300–30,000 kHz (or 0.3–30 MHz with wavelengths from 1000 m to 10 m) is used in medicine for ablating, coagulating, and cauterizing tissue


The influence of both EM and static magnetic fields on cells, tissues, plants, and animals has been studied (Berg 1993). Exposure to EM fields has been reported to increase the risk of certain types of cancer, such as leukemia, cancer of the central nervous system, and lymphoma (Wertheimer and Leeper 1979; Savitz et al. 1988). The effects of extremely low-frequency (ELF) EM fields on biological systems have also been evaluated by various groups (Blank 1993; Saunders, Sienkiewicz, and Kowalczuk 1991). Different targets including proliferation, enzyme reactions, biopolymer syntheses, and membrane transport have been investigated with respect to their alteration by EM energy (Berg 1995; Goodman, Greenbaum, and Marron 1995). For example, proliferation yield increased more than 25% over the control when a 0.5 mT, 50 Hz EM field was added to the yeast Saccharomyces cerelisiae (Mehedintu and Berg 1997). With Corynebacterium glutamicum, it was found that an amplitude of 3.4 mT at a frequency of 15 Hz increased the Adenosine Triphosphate (ATP) level more than 20% compared with the control after 8 hours of continuous exposure (Lei and Berg 1998). In another report, the colony-forming efficiency increased 40%– 70% over the control when adding a 1.1 mT, 60 Hz EM field to JB6 cells (West et al. 1994).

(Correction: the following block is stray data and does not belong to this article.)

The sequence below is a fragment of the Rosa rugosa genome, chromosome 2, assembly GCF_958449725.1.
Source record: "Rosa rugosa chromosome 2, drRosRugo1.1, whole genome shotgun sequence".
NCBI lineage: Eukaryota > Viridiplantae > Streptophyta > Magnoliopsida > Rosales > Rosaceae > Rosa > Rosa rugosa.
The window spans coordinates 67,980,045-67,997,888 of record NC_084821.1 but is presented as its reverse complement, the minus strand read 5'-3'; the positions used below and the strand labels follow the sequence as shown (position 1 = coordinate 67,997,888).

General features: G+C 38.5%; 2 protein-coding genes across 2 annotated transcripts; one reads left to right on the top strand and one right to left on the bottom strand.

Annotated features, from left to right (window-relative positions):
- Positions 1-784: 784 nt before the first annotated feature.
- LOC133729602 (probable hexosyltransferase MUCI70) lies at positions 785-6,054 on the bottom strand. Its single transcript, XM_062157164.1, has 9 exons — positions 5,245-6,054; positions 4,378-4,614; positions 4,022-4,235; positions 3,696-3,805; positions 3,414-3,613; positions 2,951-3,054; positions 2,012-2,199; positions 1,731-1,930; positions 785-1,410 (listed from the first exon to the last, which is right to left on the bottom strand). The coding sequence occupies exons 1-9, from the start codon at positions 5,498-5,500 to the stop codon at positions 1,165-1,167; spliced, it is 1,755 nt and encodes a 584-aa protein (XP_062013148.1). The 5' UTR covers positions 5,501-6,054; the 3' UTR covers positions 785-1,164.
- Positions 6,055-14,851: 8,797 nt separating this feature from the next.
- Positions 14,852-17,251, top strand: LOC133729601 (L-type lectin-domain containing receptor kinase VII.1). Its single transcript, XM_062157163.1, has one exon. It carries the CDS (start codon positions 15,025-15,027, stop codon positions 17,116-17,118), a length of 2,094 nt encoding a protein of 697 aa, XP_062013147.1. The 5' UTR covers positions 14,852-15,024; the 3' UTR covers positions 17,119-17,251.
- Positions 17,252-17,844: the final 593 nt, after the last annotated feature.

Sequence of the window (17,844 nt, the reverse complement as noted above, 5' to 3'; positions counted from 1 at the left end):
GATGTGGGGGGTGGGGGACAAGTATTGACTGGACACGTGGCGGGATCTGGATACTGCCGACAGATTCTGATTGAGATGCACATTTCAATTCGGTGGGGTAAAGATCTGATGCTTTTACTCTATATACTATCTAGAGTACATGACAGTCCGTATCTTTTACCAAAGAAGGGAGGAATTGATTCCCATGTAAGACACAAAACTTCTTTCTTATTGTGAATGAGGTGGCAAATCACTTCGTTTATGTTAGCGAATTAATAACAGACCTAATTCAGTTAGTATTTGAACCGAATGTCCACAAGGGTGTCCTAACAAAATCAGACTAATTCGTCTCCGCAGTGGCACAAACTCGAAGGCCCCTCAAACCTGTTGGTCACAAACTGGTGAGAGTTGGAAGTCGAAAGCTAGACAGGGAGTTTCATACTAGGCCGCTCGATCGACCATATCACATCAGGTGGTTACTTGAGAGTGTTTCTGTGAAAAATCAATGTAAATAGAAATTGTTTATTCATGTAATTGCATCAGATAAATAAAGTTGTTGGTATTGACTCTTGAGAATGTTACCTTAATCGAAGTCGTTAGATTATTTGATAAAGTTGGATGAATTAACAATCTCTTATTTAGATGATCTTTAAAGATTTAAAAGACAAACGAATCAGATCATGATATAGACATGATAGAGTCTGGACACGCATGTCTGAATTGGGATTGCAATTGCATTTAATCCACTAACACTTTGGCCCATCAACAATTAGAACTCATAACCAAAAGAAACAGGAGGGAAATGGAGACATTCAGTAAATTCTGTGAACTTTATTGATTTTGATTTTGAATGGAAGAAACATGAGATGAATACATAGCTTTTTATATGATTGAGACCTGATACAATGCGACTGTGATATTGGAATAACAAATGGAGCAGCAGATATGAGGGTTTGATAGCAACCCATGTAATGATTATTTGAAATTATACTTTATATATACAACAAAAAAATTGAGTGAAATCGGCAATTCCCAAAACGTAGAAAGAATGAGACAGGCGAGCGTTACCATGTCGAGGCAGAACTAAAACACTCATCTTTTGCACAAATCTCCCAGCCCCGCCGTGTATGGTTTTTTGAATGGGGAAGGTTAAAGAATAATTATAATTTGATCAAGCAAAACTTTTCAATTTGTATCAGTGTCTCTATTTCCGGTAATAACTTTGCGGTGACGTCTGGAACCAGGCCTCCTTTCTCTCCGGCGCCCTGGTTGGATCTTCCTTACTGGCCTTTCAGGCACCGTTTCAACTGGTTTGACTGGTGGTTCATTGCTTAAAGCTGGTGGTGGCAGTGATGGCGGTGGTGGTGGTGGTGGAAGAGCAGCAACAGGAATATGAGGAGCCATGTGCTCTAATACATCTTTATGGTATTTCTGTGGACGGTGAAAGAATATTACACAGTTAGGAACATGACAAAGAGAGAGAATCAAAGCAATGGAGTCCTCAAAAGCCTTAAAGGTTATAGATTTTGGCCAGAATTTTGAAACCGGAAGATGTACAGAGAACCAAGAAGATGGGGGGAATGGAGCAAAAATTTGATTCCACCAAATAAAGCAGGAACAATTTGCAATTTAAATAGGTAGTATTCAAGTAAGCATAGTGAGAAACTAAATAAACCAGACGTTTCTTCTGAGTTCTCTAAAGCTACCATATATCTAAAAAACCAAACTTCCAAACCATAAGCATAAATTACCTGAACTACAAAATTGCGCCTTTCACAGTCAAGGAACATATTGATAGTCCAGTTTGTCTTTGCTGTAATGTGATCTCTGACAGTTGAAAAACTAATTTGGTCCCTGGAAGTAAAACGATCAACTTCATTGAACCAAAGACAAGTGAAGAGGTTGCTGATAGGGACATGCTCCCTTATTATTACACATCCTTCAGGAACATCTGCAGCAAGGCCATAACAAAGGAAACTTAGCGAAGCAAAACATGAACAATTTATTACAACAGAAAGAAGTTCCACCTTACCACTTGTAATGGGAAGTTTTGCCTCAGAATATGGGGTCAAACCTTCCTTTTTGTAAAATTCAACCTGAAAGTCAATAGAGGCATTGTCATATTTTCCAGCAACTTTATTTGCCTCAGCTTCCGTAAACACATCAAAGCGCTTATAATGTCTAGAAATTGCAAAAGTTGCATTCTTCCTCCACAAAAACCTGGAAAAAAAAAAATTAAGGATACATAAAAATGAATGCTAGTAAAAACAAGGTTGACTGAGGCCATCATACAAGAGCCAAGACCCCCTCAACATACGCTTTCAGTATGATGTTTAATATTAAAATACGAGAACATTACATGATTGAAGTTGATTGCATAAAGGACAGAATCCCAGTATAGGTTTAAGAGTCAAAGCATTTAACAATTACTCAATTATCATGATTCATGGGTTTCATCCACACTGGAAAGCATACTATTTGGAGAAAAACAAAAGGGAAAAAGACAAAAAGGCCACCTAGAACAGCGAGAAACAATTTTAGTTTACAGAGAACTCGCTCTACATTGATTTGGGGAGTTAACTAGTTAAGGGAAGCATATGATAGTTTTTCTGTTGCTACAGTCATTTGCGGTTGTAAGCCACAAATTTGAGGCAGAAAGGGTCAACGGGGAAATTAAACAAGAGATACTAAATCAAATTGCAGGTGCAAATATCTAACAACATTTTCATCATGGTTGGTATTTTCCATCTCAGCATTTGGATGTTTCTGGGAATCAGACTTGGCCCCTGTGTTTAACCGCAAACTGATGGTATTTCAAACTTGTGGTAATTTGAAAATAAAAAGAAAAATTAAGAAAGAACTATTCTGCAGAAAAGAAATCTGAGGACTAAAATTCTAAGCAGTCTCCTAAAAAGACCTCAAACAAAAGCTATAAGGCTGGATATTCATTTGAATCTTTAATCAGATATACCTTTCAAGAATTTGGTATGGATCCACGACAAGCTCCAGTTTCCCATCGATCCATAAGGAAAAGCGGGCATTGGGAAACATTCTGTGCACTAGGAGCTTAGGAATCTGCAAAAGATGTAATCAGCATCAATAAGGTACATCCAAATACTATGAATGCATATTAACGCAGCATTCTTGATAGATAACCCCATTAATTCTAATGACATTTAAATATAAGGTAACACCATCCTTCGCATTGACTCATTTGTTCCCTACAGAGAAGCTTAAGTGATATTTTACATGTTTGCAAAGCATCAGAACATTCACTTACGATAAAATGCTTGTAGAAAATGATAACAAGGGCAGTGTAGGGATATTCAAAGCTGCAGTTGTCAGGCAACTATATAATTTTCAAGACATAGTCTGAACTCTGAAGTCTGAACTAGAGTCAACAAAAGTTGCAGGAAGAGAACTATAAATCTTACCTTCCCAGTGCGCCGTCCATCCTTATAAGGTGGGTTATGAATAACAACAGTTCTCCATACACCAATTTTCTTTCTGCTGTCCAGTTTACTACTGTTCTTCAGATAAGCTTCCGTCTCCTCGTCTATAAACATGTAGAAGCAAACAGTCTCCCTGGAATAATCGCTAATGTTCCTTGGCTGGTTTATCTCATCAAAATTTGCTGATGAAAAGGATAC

Since the late 1950s, the interaction of living cells with EM fields has been the subject of an enormous ongoing research effort. An extremely wide variety of phenomena have being investigated. These range from cellular effects due to weak low-frequency EM fields associated with transmission lines and household wiring (Davis et al. 1992) to electrical trauma arising from exposure to strong electric fields (Lee and Kolodney 1987; Gaylor, Prakah-Asante, and Lee 1988; Bhatt, Gaylor, and Lee 1990; Lee, Canaday, and Hammer 1993; Block et al. 1995). Even in the case of household wiring, a large spectrum of situations is of interest, from commonly occurring domestic and industrial incidents involving low-frequency main voltage to much rarer cases of radio-frequency shock resulting from contact with very high-voltage radio masts (Hocking et al. 1994). The field of electric field interactions with biotissues is vast and includes aspects such as animal navigation, endogenous fields and currents, drug delivery and other medical interventions, human health hazards from environmental and occupational EM fields (Blank and Findl 1987; Reilly 1992; Wiltschko and Wiltschko 1995; Polk and Postow 1996) to cellular electromanipulation (Buescher and Schoenbach 2003), and cancer therapy (Nuccitelli et al. 2006). The influence of both EM and static magnetic fields on cells, tissues, plants, and animals has been studied (Berg 1993). Exposure to EM fields has been reported to increase the risk of certain types of cancer, such as leukemia, cancer of the central nervous system, and lymphoma (Wertheimer and Leeper 1979; Savitz et al. 1988).